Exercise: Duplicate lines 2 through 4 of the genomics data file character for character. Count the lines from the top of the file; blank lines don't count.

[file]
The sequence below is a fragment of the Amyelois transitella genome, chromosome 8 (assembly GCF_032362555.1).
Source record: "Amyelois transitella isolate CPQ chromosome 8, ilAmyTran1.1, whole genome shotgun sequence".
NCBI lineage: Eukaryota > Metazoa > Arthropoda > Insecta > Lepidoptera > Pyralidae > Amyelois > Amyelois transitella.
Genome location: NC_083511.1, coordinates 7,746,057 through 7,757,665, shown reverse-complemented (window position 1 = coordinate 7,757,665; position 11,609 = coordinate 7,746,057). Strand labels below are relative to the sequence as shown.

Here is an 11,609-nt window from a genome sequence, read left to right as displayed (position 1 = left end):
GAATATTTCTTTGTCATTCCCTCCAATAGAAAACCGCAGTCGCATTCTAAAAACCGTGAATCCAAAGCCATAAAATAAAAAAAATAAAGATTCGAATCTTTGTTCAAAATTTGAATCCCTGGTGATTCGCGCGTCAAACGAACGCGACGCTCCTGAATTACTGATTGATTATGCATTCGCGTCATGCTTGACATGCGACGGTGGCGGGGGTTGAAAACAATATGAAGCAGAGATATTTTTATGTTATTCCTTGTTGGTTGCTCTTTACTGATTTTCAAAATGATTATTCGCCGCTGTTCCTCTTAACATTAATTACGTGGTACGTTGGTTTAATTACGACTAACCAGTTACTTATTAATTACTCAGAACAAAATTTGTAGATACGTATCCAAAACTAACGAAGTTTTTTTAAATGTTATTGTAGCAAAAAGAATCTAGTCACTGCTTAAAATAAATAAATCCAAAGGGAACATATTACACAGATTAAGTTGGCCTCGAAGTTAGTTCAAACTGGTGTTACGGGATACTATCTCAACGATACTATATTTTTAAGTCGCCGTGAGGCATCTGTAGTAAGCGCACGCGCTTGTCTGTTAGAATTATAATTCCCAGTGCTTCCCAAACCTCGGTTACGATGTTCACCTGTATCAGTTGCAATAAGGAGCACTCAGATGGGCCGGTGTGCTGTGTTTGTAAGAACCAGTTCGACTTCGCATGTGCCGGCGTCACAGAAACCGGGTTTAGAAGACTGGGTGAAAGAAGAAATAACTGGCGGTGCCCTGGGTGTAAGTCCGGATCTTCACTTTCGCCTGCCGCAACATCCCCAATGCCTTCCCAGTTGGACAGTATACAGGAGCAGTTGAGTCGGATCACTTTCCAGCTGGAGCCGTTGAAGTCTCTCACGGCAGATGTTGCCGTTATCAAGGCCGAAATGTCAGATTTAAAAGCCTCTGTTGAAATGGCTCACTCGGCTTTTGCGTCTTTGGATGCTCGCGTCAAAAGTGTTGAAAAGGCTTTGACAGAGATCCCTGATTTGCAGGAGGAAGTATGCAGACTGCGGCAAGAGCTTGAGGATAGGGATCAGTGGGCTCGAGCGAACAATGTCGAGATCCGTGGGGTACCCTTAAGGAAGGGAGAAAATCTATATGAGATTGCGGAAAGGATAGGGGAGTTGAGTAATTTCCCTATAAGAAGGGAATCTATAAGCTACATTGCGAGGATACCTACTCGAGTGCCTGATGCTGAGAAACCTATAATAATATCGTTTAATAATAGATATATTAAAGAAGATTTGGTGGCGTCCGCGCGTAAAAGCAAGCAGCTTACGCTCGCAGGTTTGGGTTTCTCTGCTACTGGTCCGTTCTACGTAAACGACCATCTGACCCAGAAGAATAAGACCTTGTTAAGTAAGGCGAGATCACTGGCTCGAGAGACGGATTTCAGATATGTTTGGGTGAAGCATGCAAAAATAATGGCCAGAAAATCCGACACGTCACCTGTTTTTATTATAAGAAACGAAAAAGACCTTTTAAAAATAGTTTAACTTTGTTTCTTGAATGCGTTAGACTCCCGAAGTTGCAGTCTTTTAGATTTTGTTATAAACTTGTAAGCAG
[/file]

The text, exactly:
Source record: "Amyelois transitella isolate CPQ chromosome 8, ilAmyTran1.1, whole genome shotgun sequence".
NCBI lineage: Eukaryota > Metazoa > Arthropoda > Insecta > Lepidoptera > Pyralidae > Amyelois > Amyelois transitella.
Genome location: NC_083511.1, coordinates 7,746,057 through 7,757,665, shown reverse-complemented (window position 1 = coordinate 7,757,665; position 11,609 = coordinate 7,746,057). Strand labels below are relative to the sequence as shown.